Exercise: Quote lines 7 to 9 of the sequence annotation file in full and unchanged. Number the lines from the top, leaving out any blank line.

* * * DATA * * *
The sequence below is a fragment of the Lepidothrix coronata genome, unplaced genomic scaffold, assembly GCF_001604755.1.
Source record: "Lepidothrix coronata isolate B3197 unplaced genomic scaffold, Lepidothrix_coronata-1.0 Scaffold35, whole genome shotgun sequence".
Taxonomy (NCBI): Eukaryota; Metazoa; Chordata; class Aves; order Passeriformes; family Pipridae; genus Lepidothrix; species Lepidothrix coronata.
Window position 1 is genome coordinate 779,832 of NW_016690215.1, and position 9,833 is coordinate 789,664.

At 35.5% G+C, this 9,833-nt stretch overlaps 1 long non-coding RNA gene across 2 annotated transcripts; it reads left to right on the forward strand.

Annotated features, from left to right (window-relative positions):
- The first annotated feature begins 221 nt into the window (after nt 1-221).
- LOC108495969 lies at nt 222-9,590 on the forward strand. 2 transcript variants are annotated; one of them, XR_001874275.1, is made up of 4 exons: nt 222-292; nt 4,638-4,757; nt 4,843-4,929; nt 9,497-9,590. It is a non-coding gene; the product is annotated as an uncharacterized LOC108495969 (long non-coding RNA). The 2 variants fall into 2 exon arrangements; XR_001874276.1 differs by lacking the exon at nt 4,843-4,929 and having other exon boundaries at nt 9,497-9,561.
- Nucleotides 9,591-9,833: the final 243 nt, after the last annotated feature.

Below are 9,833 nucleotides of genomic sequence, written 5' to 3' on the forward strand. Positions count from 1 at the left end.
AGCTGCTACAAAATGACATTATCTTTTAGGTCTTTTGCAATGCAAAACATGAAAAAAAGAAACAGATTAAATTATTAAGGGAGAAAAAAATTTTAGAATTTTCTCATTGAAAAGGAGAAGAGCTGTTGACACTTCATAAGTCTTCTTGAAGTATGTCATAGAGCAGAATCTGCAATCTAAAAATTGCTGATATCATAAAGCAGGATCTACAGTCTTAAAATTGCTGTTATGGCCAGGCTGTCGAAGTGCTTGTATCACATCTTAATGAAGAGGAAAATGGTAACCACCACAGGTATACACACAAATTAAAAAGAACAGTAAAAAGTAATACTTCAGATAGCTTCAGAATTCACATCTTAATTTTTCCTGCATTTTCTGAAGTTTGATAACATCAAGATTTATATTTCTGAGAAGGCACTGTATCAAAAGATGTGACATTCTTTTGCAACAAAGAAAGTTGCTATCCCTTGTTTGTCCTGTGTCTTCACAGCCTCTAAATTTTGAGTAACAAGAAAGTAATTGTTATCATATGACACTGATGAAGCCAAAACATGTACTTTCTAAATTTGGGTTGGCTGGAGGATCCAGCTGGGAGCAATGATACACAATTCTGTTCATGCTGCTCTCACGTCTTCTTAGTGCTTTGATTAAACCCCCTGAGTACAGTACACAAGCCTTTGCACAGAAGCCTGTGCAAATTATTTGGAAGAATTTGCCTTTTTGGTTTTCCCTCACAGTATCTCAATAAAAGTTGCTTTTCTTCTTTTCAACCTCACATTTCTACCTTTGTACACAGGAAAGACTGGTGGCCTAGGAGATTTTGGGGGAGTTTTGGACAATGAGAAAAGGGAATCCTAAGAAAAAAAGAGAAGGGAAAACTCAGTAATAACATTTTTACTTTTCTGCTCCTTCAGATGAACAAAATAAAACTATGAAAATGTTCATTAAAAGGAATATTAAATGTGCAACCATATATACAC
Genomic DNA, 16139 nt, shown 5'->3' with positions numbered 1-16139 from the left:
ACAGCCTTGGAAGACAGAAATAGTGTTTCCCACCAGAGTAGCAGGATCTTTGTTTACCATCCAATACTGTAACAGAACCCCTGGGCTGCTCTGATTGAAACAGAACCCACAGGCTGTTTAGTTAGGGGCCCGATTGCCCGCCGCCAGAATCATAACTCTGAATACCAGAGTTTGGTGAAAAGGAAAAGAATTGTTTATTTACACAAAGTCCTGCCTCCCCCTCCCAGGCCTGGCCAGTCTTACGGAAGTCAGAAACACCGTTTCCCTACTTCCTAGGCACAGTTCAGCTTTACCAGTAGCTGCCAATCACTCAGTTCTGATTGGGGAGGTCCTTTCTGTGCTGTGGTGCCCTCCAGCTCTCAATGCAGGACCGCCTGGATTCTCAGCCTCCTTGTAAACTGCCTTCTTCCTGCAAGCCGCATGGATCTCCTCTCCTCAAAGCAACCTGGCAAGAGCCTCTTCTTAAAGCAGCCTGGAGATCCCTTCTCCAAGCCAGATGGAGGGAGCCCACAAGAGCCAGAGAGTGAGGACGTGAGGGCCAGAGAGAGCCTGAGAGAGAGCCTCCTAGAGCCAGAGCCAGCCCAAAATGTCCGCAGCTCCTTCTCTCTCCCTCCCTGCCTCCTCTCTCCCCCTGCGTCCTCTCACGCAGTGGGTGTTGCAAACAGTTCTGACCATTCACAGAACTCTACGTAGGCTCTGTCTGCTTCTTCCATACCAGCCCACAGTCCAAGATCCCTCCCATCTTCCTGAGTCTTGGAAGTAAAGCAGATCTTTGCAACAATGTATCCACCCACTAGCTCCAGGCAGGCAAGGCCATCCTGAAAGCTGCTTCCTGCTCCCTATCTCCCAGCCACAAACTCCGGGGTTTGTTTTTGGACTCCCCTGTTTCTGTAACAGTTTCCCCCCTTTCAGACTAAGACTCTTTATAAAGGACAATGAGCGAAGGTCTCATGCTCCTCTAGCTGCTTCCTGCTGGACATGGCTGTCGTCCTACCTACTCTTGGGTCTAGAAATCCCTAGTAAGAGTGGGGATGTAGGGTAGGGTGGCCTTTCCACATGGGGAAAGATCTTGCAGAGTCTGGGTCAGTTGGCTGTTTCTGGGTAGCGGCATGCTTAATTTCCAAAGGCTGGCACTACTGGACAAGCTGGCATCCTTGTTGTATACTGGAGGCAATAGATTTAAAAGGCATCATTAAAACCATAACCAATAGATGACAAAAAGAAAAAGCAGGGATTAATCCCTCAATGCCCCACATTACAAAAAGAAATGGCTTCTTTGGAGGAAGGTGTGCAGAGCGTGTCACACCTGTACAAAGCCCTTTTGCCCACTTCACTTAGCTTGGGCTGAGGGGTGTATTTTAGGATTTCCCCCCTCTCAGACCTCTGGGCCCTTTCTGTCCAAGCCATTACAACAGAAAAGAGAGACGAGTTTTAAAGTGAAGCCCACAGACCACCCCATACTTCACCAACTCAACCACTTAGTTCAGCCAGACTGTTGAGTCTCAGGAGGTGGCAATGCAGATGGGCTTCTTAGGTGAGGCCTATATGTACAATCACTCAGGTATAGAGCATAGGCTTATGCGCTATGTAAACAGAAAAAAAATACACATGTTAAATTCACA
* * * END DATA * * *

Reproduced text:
- The first annotated feature begins 221 nt into the window (after nt 1-221).
- LOC108495969 lies at nt 222-9,590 on the forward strand. 2 transcript variants are annotated; one of them, XR_001874275.1, is made up of 4 exons: nt 222-292; nt 4,638-4,757; nt 4,843-4,929; nt 9,497-9,590. It is a non-coding gene; the product is annotated as an uncharacterized LOC108495969 (long non-coding RNA). The 2 variants fall into 2 exon arrangements; XR_001874276.1 differs by lacking the exon at nt 4,843-4,929 and having other exon boundaries at nt 9,497-9,561.
- Nucleotides 9,591-9,833: the final 243 nt, after the last annotated feature.